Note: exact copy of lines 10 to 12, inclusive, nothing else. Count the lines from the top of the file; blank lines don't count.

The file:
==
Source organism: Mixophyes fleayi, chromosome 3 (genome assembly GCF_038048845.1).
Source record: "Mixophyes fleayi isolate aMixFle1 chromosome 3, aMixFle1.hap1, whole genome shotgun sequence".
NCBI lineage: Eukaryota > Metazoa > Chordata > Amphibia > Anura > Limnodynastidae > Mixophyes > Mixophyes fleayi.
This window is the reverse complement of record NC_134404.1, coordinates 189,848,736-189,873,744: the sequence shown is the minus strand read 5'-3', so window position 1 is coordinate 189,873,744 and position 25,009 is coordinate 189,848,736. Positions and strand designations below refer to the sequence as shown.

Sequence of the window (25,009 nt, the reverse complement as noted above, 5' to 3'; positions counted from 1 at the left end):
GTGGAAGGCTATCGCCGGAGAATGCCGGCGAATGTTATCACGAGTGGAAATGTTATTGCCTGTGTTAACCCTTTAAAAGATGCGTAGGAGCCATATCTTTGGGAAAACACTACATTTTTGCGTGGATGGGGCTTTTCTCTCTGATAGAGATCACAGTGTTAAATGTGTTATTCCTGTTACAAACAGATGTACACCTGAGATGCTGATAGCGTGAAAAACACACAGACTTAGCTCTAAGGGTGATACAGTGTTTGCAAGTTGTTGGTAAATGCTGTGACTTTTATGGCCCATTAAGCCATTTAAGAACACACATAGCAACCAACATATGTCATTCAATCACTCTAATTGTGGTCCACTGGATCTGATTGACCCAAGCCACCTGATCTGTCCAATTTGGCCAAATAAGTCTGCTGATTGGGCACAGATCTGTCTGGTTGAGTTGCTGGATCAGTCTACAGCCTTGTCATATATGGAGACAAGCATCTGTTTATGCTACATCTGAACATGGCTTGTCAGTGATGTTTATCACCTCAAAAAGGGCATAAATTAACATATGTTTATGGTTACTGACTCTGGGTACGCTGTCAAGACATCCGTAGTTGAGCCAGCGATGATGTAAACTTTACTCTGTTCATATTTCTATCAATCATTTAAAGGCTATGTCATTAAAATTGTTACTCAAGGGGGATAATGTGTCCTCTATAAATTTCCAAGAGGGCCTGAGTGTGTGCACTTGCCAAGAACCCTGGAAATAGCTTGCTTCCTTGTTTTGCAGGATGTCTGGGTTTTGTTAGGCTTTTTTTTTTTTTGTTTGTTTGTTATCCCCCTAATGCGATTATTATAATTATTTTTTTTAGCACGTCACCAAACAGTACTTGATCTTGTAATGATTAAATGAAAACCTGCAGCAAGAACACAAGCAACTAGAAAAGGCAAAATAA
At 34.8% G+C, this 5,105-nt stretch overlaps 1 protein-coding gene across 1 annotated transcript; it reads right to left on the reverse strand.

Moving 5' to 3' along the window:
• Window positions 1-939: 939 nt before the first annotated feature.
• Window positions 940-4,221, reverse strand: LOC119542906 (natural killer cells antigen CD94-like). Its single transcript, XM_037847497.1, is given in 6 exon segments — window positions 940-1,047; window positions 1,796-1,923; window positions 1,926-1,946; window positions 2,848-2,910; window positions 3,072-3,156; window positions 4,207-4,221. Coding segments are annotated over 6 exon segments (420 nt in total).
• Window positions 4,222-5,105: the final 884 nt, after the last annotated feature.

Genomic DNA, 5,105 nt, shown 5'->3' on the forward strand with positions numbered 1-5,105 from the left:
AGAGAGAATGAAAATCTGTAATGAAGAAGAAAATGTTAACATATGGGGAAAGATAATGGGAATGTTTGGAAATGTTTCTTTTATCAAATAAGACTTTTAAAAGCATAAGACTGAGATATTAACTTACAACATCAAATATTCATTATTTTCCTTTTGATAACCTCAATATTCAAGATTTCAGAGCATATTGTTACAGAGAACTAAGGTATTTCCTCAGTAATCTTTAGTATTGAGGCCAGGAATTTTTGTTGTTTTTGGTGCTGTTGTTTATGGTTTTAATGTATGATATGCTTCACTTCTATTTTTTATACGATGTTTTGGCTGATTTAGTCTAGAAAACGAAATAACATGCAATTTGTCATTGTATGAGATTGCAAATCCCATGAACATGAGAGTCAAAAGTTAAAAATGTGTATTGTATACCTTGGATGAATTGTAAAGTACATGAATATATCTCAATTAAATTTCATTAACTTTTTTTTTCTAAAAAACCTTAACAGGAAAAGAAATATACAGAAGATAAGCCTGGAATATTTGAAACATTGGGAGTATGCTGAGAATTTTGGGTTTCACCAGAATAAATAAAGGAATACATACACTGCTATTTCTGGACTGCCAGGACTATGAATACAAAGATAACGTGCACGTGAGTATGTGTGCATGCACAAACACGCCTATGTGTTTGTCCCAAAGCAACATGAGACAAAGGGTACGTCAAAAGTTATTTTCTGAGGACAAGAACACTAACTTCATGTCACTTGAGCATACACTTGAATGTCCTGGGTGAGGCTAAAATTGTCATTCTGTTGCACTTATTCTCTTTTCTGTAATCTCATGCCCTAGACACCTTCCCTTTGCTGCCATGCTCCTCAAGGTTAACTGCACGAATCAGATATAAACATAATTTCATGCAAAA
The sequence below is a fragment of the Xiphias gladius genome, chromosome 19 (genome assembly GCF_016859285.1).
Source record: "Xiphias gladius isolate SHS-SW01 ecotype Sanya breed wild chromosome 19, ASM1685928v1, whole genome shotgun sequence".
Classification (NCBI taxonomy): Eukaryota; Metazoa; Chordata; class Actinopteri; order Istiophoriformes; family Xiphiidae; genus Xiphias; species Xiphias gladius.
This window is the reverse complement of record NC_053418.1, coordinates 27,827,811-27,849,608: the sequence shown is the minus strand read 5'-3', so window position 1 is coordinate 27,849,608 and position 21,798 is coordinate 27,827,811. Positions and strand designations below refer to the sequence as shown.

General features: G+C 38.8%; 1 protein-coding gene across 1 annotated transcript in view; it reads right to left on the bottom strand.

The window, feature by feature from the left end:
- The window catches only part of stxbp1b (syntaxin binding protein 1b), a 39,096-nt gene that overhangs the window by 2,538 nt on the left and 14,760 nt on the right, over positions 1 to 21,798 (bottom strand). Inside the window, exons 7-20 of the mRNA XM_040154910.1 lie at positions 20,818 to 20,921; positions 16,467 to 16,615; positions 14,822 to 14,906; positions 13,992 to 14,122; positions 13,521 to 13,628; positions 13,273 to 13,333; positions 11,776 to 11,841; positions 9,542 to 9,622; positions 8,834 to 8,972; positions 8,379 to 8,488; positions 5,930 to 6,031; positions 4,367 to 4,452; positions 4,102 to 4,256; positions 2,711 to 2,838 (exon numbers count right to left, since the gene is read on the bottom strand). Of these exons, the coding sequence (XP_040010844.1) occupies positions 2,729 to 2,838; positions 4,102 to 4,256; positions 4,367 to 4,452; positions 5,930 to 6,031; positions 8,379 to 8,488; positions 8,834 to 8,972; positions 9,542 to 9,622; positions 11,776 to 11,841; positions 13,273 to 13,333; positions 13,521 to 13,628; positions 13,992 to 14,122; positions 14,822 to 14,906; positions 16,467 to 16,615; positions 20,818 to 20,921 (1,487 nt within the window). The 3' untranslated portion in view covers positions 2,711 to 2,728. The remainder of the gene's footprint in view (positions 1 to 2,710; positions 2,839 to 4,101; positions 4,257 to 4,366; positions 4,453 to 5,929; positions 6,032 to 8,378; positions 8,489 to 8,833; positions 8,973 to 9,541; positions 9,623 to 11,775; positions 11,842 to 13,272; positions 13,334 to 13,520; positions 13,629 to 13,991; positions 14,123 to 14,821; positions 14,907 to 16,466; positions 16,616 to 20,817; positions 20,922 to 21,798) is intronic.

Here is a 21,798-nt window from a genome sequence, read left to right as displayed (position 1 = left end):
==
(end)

• Window positions 940-4,221, reverse strand: LOC119542906 (natural killer cells antigen CD94-like). Its single transcript, XM_037847497.1, is given in 6 exon segments — window positions 940-1,047; window positions 1,796-1,923; window positions 1,926-1,946; window positions 2,848-2,910; window positions 3,072-3,156; window positions 4,207-4,221. Coding segments are annotated over 6 exon segments (420 nt in total).
• Window positions 4,222-5,105: the final 884 nt, after the last annotated feature.

Genomic DNA, 5,105 nt, shown 5'->3' on the forward strand with positions numbered 1-5,105 from the left: